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Tereza Coraggio

Third Paradigm is an out-of-the-box thinktank on community sovereignty and regenerative economics.

We look at how to take back our cities, farmland and water; our money, production and trade; our media, education and culture, our religion and even our God.

We present a people's history of the Bible and a parent's view on how to raise giving kids in a taking world.

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Past Shows

 

3P-062 Education and its Discontents:
How Degree-Driven Schooling
has Undermined Learning

October 9th, 2010

3P-062 Show Information (includes MP3 download link)
Hour 1

Hour 2

"We're told we live in a free country, but how free are we? We're told we live in a democracy because we have elections. Does our government work for us? The economy is booming, or so we hear. Why, then, are so many people hanging on for dear life? What is meant by the economy anyway? Who defines what's referred to as "the national interest," and how? If we're exporting democracy to the world, why, then, do we have so many enemies? Two million Americans are now in prison. Why? You might have heard the statistic that it would be cheaper to send every prisoner to college rather than to keep them behind bars... but college grads won't work for twenty-cents an hour and prisoners must. We're told that if we just work hard, America is the land of opportunity. Why, then, are one-third of the people in homeless shelters employed full-time? Are we the victims of the largest pyramid scheme in history? And one more question... why don't you hear these sorts of questions more often?" Lyn Gerry

These are the questions with which Lyn Gerry and the Unwelcome Guests Collective launched their debut program 10 years ago. Over 500 episodes later, the questions are, sadly, just as pertinent. As the new Unwelcome Guests Collective, it's our intention to keep asking these impolite questions. We may not get invited to many parties, but thanks to Lyn, we know we're not alone. Over 500 individuals and stations worldwide download each episode weekly. Multiply 1000 hours of smart analysis by 500 intelligent listeners, and you get a half-milllion points of light illuminating the darkness. Like it or not, the party of Unwelcome Guests has become a force to be reckoned with.

Welcome to Unwelcome Guests. My name is Tereza Coraggio Robin Upton and I host a radio show called Third Paradigm, which focuses on community sovereignty and regenerative economics at thirdparadigm.org. I'd like to thank Robin Upton, who has invited me to do this very special guest episode. This is show #520, marking 10 years-worth of solid content - lectures, commentary, video narration, and entire books read chapter-by-chapter. After putting one mere episode together, I'm in awe of the indefatiguable effort required to post these shows, week after week, and of Lyn's unerring ear for talks that would still be essential, both at the time they aired and ten years later.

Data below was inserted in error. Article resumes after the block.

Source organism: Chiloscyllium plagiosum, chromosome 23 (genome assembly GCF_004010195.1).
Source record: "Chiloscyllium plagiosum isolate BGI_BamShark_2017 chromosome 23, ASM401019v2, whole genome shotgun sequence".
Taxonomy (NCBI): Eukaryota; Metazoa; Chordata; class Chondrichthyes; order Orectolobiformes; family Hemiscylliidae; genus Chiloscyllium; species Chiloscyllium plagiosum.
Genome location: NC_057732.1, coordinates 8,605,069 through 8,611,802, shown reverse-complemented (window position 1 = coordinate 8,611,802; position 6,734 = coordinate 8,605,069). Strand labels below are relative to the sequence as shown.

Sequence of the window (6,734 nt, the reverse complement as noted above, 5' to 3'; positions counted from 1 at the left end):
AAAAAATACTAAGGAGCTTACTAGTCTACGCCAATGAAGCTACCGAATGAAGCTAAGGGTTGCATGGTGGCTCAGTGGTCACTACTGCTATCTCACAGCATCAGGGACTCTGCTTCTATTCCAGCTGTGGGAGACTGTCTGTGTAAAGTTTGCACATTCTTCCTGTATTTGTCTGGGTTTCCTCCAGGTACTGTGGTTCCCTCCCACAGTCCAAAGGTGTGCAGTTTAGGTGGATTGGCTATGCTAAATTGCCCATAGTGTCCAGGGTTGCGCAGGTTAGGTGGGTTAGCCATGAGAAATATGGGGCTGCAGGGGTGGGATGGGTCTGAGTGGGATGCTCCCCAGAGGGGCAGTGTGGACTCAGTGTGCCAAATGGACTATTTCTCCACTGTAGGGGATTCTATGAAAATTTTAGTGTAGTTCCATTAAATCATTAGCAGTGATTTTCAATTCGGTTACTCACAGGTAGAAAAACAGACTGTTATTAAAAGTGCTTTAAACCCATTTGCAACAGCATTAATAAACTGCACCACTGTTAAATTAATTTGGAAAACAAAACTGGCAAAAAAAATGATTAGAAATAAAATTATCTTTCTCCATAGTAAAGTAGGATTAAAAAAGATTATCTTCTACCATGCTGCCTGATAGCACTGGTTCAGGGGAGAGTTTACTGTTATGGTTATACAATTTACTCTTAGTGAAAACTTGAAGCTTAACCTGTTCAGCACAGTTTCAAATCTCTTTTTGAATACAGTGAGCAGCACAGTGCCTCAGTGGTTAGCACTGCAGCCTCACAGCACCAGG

Lyn's monumental accomplishment, however, might have ended up buried in the rubble of the internet, if it were not for Robin Upton. Raj Patel Besides keeping Unwelcome Guests going, the website he's created to archive it at unwelcomeguests.net is nothing short of phenomenal. For each of the 500 episodes, he's generated a list of titles with descriptive subtitles, which makes finding what you're interested in much easier. Each title links to a page with a unique photo, a detailed summary, and links to the speakers and the source materials. There's an index that sorts the episodes by topics, and another index of speakers. I can find out that while Raj Patel once worked for the World Bank, UN, and the WTO, he's also been tear-gassed on four continents protesting them. I can see a photo of him, link to his website or Wikipedia page, and I can find all the episodes that feature him. altruists.org

Robin's own website at altruists.org focuses on the gift economy. There he's compiled about 150 audio files, a couple dozen books, and many articles. I've spent many hours listening to these talks, but wished that there was a place where I could keep notes on them, about the content and the audio quality, and a forum to discuss the ideas in them. Answering my wishes, Robin has set up Unwelcome Guests as a wiki, with a discussion page on each show. In addition, he's set up a virtual studio for collaboration.

None of us are working in the kind of dream studio he pictured, dreamstudio (9K) but as long as it's a studio avatar, it may as well be equipped. It is well-equipped, however, with content and functionality. There's a place to post show ideas and an index of material to choose from. To encourage listeners to participate, Robin has written files on how to find content, propose show ideas, improve episode plans, or even produce them. Some material in the vault includes recordings on Guantanamo from Both Sides of the Wire, the Ethnic Cleansing of Palestine, and an interview with Lyn by Skidmark Bob.